The basic premise behind the phrase is that masculinity, taken to its natural conclusion, inexorably leads to boorish behavior and the systematic subjugation of the disenfranchised in general and women in particular. It is implied (or occasionally overtly stated) that it is only by eschewing normal male behavior and intentionally becoming more feminine that men can move forward and bring an end to societal ills.
It is important to acknowledge up front that the issues being raised by those condemning “toxic masculinity” are real. The constant revelations of sexual manipulation of men from different arenas and across the ideological spectrum are deeply disturbing, and the ferreting out of such behaviors—especially when those acting abhorrently are in positions of power—is a major step in the right direction.
But masculinity is not the problem, and the solution to what ails the culture requires men acting more like the men they were created to be, and not less.
Modern man is not wired to wait. In an on-demand, same-day delivery, download now world, the idea of patiently waiting for something seems at best an antiquated idea, if not a completely foreign concept. We expect, nay, we demand that our needs and wants be gratified immediately, and we are quick to protest should there be any delay in fulfillment.
Nowhere is this more evident than in the month (months?) leading up to Christmas. From the moment the first leaves fall from the trees, we launch ourselves into the “Christmas season” with sheer abandon. Our decorations go up, the carols ring forth, and seasonal shopping begins in earnest. There are Christmas parties and rumors of Christmas parties that keep us running from sunup to sundown, so that by the time Christmas finally does arrive, all we can do is collapse in exhaustion that it is finally all over.
Amid this madness, Advent bids us to wait. Wait on God to fulfill his promises. Wait to listen for His voice. To be still, and to know that He is God.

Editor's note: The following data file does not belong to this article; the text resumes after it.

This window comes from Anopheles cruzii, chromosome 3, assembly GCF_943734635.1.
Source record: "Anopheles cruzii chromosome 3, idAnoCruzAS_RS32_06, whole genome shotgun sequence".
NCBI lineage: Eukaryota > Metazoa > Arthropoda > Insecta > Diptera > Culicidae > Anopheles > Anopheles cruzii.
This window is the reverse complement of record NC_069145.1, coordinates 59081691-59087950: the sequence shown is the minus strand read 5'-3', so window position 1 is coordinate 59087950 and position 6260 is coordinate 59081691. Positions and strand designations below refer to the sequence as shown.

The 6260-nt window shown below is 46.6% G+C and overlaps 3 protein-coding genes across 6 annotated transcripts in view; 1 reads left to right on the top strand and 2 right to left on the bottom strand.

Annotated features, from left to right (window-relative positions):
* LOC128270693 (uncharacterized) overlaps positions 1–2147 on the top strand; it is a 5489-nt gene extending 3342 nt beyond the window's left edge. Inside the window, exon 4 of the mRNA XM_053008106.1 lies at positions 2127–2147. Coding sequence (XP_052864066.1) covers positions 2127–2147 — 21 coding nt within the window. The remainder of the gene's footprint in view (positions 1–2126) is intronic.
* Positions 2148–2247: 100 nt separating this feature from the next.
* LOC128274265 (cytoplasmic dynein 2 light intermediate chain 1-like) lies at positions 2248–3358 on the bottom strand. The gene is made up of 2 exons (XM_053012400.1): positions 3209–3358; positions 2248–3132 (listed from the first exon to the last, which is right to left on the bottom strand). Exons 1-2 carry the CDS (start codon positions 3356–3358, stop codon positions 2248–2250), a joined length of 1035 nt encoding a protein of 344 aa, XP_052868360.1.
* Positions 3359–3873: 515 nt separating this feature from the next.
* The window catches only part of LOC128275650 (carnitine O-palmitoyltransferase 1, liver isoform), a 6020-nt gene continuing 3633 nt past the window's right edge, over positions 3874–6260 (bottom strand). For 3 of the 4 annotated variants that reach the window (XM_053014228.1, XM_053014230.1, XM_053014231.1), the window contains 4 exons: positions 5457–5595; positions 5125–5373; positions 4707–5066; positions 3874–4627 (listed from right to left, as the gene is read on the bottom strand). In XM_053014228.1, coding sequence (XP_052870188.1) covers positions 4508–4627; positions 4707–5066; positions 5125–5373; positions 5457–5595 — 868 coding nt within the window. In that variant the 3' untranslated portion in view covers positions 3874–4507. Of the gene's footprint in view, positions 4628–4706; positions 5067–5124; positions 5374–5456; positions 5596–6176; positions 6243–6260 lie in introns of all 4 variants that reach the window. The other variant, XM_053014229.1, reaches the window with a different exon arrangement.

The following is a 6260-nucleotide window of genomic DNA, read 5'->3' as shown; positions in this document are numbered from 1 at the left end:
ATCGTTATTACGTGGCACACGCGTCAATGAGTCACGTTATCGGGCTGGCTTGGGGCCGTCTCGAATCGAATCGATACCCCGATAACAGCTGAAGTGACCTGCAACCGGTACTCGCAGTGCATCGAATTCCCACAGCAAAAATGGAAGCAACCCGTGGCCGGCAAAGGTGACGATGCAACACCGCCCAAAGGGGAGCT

One of the (few) good things about being unemployed is that you are afforded a certain flexibility in your schedule that wasn’t available when you were working a 9 to 5 job. In the last several months, I have taken the opportunity to do things like get back into shape, catch up on some reading that has been stacking up on my nightstand, and to spend some more time with the kids during the daylight hours. It has also afforded me the chance to do a little refocusing on what is important, and to do some self-evaluation that I have too often tried to avoid.
For the last couple of weeks, I have initiated the habit of spending an hour or so at a local park for some daily devotional time. The routine usually entails me setting up camp at a picnic table overlooking a creek, reading from a daily devotional and Scripture, and spending some time seeking God’s guidance through prayer.
But a good deal of the time spent is me simply looking out on my surroundings, appreciating God’s creation. And the more time I spend looking out at what’s around me, the more I find that God is revealing Himself to me—sometimes in unexpected ways.
By now, pretty much every political pundit, social commentator, or dude with a computer and a Facebook account has commented on the violence that surrounded last weekend’s rally/riot in Charlottesville, Virginia.* I’m not sure there is anything that I can add to the conversation that hasn’t been stated more ably or eloquently elsewhere, but I still feel that I ought to say something—if for no other reason than to get myself on the record, and to sort through some of the things about the events (and the aftermath) that have been cluttering my mind.
The violence and identity politics on display in Charlottesville should be deeply disturbing to all who observed it, regardless of creed, politics, and ethnicity. For a county “dedicated to the proposition that all men are created equal,” what happened in central Virginia must remind us all that those values need to be actively preserved and defended, especially when challenged by those who claim superiority simply because of their race or heritage.